This summer, Ezra said to my dear friend from high school, whom I hadn’t seen in almost six years, “Why are you so fat? Do you eat too much junk food?” I wanted to be vaporized by aliens. My friend, who is not “so fat” at all, laughed it off gamely, joking with the little shyster. But I was utterly mortified.
Preschoolers! They have the language skills to chat up a storm yet have absolutely no inhibitions. They will poke you in an elevator and whisper loudly, “Mommy, that lady has a mustache!” They will lift up your skirt in public and tell the guy next to you that you are wearing pretty underwear. They will confide in your pastor after church that—giggle, giggle—Mommy sometimes pees when she sneezes!
You’ve no doubt heard these kinds of blurts from your offspring because, well, 99 percent of kids this age simply have no couth. Preschoolers are bound to point out anything that’s new or striking to them. This means Great-Aunt Beulah, with her five o’clock shadow, is in trouble—and so are you.
Amy was in some hot water when a certain little pitcher with big ears blabbed a private conversation, out of context, about her mother-in-law. (I bet you’re shuddering, and you haven’t even heard the story yet!)
My daughter informed my in-laws that “Mommy did not want to ever go to their house again.” She had overheard a discussion my husband and I had when we returned home from a weekend away after traveling with my newborn and three-year-old. My mother-in-law had invited us over for dinner and we hadn’t been home all weekend, and I did not want to pack up the kids for yet another night out of the house. Needless to say, her blurt did not go over well.
Pint-sized pundits each one, preschoolers call it like they see it, which is why Jen T.’s Gabbi told someone, “You stink! You need a mint!” and Christy’s daughter pointed to a paraplegic in a grocery store, broadcasting the words, “Look, Mommy, that man has no legs. Why?”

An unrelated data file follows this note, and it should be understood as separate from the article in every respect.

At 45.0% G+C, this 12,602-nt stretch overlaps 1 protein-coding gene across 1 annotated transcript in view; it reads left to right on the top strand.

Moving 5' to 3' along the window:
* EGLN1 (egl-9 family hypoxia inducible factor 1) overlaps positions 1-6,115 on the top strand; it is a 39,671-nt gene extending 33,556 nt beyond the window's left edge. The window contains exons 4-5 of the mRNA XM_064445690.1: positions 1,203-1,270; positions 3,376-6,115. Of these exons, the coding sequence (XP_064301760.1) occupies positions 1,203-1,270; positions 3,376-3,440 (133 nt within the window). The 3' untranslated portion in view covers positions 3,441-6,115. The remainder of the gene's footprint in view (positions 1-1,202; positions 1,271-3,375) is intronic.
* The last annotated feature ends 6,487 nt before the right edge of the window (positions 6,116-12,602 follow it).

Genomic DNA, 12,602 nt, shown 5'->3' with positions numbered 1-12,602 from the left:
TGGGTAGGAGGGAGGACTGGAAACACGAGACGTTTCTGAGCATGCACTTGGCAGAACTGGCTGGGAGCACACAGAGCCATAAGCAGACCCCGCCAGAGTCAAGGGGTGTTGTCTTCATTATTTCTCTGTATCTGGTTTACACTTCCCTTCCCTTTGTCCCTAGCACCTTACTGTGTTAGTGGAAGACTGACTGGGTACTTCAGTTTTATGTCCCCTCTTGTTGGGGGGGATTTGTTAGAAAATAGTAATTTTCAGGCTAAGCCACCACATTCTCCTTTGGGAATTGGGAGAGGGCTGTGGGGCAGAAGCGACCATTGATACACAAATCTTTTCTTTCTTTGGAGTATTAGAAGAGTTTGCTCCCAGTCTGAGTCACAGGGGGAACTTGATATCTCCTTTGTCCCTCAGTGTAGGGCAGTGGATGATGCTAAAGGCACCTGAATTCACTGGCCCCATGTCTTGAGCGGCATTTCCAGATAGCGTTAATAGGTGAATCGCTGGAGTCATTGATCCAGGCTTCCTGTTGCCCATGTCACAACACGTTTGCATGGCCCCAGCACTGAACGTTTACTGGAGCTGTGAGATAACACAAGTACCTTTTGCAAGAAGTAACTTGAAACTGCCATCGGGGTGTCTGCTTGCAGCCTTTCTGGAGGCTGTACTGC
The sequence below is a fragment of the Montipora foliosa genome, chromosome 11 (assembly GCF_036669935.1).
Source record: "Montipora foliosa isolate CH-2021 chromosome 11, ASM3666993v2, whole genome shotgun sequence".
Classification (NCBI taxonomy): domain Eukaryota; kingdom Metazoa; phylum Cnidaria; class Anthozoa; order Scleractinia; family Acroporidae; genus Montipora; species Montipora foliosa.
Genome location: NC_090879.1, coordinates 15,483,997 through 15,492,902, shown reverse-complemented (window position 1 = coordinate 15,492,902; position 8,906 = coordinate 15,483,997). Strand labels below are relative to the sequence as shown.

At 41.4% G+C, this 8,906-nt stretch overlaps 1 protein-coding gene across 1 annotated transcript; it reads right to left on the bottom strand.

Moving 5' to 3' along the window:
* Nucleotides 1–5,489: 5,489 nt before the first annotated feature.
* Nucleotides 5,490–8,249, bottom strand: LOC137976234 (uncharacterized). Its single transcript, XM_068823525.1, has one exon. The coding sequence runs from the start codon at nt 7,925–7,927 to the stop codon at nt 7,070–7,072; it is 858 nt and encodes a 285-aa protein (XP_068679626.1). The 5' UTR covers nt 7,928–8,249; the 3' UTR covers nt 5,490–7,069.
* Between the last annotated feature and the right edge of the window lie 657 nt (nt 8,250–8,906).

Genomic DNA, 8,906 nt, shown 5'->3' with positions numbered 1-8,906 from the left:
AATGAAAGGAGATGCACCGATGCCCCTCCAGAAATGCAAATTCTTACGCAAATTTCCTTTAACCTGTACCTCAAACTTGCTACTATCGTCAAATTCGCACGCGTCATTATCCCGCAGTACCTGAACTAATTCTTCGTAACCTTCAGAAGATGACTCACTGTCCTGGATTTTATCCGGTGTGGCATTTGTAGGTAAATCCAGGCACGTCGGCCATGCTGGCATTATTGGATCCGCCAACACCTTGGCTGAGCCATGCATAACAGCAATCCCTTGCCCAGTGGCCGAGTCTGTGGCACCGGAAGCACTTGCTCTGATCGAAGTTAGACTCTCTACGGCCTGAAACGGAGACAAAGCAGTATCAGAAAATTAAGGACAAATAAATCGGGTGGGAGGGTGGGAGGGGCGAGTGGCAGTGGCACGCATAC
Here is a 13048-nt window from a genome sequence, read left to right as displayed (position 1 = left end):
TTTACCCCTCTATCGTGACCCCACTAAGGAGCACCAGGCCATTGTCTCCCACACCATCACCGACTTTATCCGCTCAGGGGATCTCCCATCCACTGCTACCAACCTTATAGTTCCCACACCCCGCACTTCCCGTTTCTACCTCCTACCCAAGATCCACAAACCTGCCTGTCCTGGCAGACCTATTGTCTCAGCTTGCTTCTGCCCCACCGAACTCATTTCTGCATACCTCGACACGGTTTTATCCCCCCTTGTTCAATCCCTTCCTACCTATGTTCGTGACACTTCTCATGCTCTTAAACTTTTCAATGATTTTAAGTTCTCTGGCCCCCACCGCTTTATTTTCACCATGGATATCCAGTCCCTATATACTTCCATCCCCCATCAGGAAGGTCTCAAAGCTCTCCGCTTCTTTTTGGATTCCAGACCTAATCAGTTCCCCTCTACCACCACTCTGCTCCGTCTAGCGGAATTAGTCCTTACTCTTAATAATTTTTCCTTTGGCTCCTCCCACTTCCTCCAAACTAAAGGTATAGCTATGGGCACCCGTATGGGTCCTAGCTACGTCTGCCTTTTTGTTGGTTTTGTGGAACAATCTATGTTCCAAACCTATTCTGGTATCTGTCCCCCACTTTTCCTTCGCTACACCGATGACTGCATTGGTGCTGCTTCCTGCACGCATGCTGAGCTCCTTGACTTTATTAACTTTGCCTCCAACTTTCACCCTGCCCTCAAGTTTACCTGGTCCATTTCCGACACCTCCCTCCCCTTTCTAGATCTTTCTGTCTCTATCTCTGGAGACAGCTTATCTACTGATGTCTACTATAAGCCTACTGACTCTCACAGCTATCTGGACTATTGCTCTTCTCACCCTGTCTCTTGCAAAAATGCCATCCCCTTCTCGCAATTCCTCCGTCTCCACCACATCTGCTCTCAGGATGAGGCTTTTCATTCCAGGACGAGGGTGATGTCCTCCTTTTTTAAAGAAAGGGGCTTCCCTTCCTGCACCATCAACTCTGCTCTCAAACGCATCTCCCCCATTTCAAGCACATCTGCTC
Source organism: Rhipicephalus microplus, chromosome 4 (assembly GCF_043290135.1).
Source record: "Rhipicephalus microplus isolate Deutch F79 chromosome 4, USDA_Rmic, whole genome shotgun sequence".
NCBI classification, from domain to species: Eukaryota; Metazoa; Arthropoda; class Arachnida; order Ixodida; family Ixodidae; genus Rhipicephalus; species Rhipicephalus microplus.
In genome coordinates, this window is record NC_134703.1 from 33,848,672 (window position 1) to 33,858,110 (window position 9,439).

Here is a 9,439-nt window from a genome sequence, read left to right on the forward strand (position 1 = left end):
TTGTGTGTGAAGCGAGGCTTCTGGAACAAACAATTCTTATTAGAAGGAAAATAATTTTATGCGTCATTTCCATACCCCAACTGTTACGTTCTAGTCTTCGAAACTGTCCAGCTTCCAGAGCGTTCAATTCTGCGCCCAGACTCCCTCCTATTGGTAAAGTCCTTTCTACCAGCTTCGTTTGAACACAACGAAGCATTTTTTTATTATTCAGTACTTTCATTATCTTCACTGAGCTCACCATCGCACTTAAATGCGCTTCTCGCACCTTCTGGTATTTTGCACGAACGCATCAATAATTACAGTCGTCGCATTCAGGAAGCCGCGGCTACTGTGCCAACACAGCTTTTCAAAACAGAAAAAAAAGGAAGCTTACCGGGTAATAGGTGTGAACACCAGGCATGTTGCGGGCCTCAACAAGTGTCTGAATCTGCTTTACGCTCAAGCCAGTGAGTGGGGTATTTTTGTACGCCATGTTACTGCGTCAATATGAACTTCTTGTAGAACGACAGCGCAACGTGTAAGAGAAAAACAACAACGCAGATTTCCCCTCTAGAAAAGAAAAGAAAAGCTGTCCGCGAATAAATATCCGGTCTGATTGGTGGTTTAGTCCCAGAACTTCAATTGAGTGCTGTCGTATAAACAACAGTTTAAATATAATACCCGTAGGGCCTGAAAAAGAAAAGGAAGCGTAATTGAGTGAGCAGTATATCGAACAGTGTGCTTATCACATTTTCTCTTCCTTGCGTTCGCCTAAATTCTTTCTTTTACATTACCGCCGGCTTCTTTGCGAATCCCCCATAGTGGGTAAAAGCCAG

Truly, the blurters among us have no social filters, and this fact renders them cluelessly rude even though their remarks aren’t meant to hurt or malign anyone. Most people do understand that our little blabbermouths are innocent, but when they speak out of turn, it can be embarrassing, right?
My son Jonah was perhaps the king of blurts when he was three, four, and five. He was very verbal and said the first thing that popped into his little towhead. The Easter that he was four, I came downstairs wearing a new spiffy springtime ensemble he had never seen before. “Mommy looks pretty!” he said to my husband, Doyle. “Why does she?”
Once Jonah watched a seventy-something Dutch locksmith change the locks on our front door. I’m not sure if he spotted a plumber’s backside situation or if he was just jazzed about getting some new Spider-Man skivvies, but after watching the man finagle with the lock for a while, he just came out with it: “Are you wearing underwear?” Later I heard from a mutual friend that our locksmith had never in all his years of performing his services heard such a question!
Of course, this situation was a far sight better than one mom’s plight with her yakky preschooler. The only boy in a family of four sisters, little Paul was very proud of and fascinated by his male member, a rarity in that household. Naturally, he wanted to know who else in his universe had such a wonder attached to their bodies. So for a few weeks, he asked people wherever he went, “Do you have a penis?” Oy!
Often, kids will question something they aren’t used to seeing, like Great-Aunt Beulah’s furry chin. When it comes to pointing out differences in skin color, comments can get quite politically incorrect.